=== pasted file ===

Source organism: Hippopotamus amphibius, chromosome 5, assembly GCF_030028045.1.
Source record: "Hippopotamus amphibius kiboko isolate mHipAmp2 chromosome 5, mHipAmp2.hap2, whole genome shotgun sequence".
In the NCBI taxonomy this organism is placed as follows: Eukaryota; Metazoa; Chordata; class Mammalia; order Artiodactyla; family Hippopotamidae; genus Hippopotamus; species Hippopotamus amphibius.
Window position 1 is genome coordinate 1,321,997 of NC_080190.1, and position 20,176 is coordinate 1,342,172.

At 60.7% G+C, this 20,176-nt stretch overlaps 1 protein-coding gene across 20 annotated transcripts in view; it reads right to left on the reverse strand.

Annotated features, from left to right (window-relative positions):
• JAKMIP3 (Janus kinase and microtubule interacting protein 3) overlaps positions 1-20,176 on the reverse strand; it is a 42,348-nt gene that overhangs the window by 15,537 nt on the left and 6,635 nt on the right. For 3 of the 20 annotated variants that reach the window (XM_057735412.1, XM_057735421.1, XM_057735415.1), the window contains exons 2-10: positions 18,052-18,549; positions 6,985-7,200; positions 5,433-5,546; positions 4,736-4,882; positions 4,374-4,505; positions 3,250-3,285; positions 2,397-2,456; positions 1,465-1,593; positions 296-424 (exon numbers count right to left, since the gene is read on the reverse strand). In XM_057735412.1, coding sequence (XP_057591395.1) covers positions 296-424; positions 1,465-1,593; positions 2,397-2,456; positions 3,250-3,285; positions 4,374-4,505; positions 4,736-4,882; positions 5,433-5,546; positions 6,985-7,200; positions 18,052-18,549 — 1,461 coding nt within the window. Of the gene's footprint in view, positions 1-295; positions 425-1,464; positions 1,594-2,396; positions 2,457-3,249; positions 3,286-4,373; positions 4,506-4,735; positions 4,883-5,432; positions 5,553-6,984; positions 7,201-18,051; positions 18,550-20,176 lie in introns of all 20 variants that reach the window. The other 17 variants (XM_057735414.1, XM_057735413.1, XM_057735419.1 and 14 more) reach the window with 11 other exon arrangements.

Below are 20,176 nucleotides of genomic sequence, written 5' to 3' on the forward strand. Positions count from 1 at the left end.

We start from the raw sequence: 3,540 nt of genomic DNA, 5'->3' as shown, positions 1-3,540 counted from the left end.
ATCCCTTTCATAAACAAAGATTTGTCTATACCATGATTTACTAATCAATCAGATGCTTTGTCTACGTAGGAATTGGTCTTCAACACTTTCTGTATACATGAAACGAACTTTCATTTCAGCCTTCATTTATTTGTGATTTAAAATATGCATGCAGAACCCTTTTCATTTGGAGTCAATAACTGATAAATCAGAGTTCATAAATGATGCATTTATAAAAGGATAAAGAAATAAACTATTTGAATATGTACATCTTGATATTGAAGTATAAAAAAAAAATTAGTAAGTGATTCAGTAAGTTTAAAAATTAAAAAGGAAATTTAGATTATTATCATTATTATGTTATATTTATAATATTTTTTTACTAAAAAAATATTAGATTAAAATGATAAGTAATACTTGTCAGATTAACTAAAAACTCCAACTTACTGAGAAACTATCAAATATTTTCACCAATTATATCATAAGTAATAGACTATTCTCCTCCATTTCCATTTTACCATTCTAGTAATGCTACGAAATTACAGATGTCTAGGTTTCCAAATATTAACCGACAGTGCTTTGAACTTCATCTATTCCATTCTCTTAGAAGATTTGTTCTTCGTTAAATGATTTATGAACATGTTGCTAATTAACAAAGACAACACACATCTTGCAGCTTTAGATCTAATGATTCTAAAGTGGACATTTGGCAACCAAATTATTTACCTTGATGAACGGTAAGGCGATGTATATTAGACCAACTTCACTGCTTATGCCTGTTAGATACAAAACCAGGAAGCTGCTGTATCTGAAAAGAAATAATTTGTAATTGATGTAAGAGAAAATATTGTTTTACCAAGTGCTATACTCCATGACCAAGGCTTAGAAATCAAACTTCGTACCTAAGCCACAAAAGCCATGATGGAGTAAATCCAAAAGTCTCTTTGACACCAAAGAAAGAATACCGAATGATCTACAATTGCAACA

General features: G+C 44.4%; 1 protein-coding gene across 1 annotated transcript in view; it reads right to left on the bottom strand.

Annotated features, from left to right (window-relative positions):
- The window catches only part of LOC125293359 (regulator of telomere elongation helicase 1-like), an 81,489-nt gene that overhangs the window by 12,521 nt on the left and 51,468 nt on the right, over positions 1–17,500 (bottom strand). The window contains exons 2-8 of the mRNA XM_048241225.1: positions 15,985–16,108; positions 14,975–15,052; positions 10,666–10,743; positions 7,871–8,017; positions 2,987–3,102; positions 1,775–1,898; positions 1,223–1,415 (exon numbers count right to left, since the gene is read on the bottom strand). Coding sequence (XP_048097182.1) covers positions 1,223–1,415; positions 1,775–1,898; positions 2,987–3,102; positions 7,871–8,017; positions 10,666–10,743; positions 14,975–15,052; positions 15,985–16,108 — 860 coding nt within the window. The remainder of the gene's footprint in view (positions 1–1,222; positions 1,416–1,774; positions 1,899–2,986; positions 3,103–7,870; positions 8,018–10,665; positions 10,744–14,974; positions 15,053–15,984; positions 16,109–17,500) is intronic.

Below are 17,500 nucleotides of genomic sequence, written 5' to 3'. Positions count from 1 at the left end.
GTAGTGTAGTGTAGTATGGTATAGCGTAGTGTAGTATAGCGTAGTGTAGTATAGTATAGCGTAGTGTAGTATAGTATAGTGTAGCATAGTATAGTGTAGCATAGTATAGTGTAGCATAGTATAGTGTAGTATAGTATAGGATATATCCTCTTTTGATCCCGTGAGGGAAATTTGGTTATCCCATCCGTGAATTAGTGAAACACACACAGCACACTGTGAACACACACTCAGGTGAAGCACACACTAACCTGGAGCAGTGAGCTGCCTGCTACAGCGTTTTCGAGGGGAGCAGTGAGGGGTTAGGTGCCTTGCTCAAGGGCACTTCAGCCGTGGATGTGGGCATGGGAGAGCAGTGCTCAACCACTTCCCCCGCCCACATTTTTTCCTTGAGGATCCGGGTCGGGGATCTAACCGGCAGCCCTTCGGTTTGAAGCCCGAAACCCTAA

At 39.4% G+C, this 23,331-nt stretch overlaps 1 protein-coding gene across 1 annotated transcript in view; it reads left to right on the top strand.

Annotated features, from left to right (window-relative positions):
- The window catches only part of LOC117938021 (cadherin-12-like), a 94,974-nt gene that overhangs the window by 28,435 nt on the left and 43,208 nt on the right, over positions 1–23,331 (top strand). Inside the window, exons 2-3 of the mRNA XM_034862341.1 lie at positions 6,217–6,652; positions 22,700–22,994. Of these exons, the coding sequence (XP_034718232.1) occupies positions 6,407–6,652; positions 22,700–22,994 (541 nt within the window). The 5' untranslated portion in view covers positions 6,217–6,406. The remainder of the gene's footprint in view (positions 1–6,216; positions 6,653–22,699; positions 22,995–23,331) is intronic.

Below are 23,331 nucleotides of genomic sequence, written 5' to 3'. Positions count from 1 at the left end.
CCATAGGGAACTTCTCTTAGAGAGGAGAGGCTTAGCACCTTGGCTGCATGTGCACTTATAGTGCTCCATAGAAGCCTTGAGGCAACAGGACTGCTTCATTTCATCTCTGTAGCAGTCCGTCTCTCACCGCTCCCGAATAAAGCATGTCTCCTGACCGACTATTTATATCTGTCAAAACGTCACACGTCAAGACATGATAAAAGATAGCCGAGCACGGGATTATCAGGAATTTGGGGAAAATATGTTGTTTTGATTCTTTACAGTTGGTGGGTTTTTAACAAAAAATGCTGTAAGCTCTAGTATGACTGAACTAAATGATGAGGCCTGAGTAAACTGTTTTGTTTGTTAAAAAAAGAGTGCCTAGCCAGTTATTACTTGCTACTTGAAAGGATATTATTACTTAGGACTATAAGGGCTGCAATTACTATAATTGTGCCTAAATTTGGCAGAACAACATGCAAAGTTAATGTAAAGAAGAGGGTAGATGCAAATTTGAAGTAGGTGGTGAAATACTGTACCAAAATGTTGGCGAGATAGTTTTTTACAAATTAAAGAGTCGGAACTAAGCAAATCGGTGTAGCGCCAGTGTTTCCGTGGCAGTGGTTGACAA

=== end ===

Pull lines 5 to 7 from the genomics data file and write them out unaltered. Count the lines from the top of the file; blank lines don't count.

At 60.7% G+C, this 20,176-nt stretch overlaps 1 protein-coding gene across 20 annotated transcripts in view; it reads right to left on the reverse strand.

Annotated features, from left to right (window-relative positions):
• JAKMIP3 (Janus kinase and microtubule interacting protein 3) overlaps positions 1-20,176 on the reverse strand; it is a 42,348-nt gene that overhangs the window by 15,537 nt on the left and 6,635 nt on the right. For 3 of the 20 annotated variants that reach the window (XM_057735412.1, XM_057735421.1, XM_057735415.1), the window contains exons 2-10: positions 18,052-18,549; positions 6,985-7,200; positions 5,433-5,546; positions 4,736-4,882; positions 4,374-4,505; positions 3,250-3,285; positions 2,397-2,456; positions 1,465-1,593; positions 296-424 (exon numbers count right to left, since the gene is read on the reverse strand). In XM_057735412.1, coding sequence (XP_057591395.1) covers positions 296-424; positions 1,465-1,593; positions 2,397-2,456; positions 3,250-3,285; positions 4,374-4,505; positions 4,736-4,882; positions 5,433-5,546; positions 6,985-7,200; positions 18,052-18,549 — 1,461 coding nt within the window. Of the gene's footprint in view, positions 1-295; positions 425-1,464; positions 1,594-2,396; positions 2,457-3,249; positions 3,286-4,373; positions 4,506-4,735; positions 4,883-5,432; positions 5,553-6,984; positions 7,201-18,051; positions 18,550-20,176 lie in introns of all 20 variants that reach the window. The other 17 variants (XM_057735414.1, XM_057735413.1, XM_057735419.1 and 14 more) reach the window with 11 other exon arrangements.